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INTESTINAL LYMPHOSARCOMA

Intestinal Lymphosarcoma

Intestinal Lymphosarcoma is a malignant cancer often seen in older cats. The cancer will usually originate in the lymph nodes located within tissues surrounding the intestines (mesentery) or within the lymphoid cells inside the intestinal walls themselves.

The cat with intestinal lymphosarcoma may appear perfectly normal for a time, then begin to act lethargic and stop eating, lose weight, vomit and suffer from diarrhea. Eventually, your veterinarian will be able to detect a thickening of the cats intestinal walls or be able to feel large masses within the abdomen. These masses are usually cancerous lymph nodes.

Due to the difficulty in diagnosing this form of cancer in the early stages, a cat with intestinal lymphosarcoma will become more debilitated as the cancer spreads and will usually die within two to six weeks after the cancer is recognized -- if aggressive treatment is not undertaken.

Symptoms

  • Rapid weight loss
  • Vomiting
  • Diarrhea
  • Lethargy
  • Anorexia (loss of appetite)

Diagnosis

Early recognition of intestinal lymphosarcoma is difficult. The cat will often have a poor hair coat, be very thin and lethargic, and is often dehydrated due to the cats inability to process the nutrients normally absorbed through the intestinal wall. The rapidly multiplying cancer cells consume most of the bodys energy leading to rapid weight loss and eventual emaciation. As the intestinal cancer progresses, diarrhea and vomiting develop with the intestine losing its ability to absorb nutrients and becoming mechanically blocked by rapidly growing tumors.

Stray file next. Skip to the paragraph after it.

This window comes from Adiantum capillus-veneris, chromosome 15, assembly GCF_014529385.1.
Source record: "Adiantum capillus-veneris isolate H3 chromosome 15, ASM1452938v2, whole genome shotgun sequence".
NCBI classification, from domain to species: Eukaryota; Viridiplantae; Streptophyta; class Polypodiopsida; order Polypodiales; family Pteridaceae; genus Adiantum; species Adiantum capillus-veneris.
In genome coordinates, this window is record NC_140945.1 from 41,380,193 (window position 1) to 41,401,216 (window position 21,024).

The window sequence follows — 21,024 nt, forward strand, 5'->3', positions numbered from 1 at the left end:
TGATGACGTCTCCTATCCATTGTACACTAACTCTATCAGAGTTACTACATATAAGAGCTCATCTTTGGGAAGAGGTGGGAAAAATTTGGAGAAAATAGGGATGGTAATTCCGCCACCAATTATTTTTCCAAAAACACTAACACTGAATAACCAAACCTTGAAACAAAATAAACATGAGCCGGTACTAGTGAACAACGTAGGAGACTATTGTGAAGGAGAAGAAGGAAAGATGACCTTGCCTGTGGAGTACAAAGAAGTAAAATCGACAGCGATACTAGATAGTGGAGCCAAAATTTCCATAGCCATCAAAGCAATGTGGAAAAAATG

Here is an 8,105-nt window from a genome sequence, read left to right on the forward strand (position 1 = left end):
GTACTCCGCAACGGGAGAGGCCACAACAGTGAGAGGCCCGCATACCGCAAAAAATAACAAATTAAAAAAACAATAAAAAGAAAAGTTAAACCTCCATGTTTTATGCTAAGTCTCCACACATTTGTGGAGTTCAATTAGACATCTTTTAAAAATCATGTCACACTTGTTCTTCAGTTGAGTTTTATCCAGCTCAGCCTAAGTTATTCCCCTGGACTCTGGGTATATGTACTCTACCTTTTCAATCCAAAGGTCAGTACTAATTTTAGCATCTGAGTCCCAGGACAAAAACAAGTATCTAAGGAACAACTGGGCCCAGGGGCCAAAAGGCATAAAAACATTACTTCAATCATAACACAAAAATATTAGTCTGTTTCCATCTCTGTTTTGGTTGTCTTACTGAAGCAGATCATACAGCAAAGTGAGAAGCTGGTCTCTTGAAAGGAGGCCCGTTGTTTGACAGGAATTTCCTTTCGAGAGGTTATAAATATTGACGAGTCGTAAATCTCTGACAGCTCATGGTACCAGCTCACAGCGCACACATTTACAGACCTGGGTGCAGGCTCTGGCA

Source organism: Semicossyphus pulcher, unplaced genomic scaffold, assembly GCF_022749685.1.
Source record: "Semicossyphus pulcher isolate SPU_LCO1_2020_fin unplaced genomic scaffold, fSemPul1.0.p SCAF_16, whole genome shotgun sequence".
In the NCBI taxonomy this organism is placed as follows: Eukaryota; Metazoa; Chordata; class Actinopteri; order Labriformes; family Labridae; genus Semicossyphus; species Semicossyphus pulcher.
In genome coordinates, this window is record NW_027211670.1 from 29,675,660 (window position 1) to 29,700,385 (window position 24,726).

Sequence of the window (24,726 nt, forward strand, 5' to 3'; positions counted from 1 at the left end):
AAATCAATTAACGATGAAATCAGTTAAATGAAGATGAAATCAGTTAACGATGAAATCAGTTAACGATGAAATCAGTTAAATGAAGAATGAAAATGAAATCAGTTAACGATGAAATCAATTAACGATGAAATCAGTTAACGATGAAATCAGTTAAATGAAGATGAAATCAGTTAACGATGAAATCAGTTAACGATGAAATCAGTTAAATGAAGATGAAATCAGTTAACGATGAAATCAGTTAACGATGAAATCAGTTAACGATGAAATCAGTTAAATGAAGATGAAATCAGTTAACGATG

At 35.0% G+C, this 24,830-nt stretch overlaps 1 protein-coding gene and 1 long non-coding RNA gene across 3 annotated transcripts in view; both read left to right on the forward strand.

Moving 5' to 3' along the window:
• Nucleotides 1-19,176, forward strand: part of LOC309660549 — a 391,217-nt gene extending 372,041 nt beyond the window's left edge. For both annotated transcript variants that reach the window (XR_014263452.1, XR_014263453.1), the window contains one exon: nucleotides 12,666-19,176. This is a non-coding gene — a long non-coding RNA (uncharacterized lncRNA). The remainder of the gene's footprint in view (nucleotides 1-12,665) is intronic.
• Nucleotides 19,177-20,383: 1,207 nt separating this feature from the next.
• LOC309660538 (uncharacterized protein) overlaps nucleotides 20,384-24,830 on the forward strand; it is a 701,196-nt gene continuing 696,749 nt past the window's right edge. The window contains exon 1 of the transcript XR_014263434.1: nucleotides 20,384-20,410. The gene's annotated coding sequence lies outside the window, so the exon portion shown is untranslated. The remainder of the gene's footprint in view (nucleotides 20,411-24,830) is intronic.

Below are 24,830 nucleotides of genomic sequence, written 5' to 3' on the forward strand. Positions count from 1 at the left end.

Bloodwork is generally normal, although elevations in liver and kidney enzymes can be seen if the cancer has spread to those organs. A Feline Leukemia test may be negative.

Radiographs (x-rays) can show thickening of the intestinal loops and/or small masses. However, in some cases, the radiographs can look normal. Ultrasound images can clearly show the presence of thickened intestinal loops and/or enlarged cancerous lymph nodes, making it a valuable diagnostic tool . . . second only to biopsy or needle aspiration.

Intestinal lymphosarcoma can only be confirmed with a biopsy. In a biopsy for lymphosarcoma, a section of the tumor is taken from the cats abdomen or intestinal wall and examined under the microscope by a veterinary pathologist. A diagnosis can sometimes be made by looking at cells from a needle aspiration. This is when a long needle is inserted into the suspected tumor and cells are extracted through the needle and examined microscopically. However, in some cases, the clinical signs are so consistent with lymphoma that many owners elect not to confirm the cancer via these invasive methods.

Treatment

The long-term survival rates for cats with intestinal lymphosarcoma are not good. Some cases have been treated using chemotherapy. Remission rates for cats are approximately 75% and most cats stay in remission for anywhere from seven to 14 months. Without treatment, the cat will usually survive less than six weeks.

There are several chemotherapy agents used for treating intestinal lymphosarcoma; usually a combination of oral prednisone (a steroid) given daily at home with weekly intravenous (in the vein) injections of anti-cancer drugs administered by the veterinarian. In most cases, cats will tolerate the chemotherapy drugs well. However, some cats may become ill enough to require hospitalization. It is always advisable to consult with a board-certified veterinary oncologist (cancer specialist). See referral list for details.

Prognosis:

Prognosis is poor for long-term survival. Without treatment, cats rarely live beyond two to six weeks after the development of clinical signs. With chemotherapy and/or surgery, the survival rates are longer, usually between two and six months or longer depending on the stage of the cancer when first treated.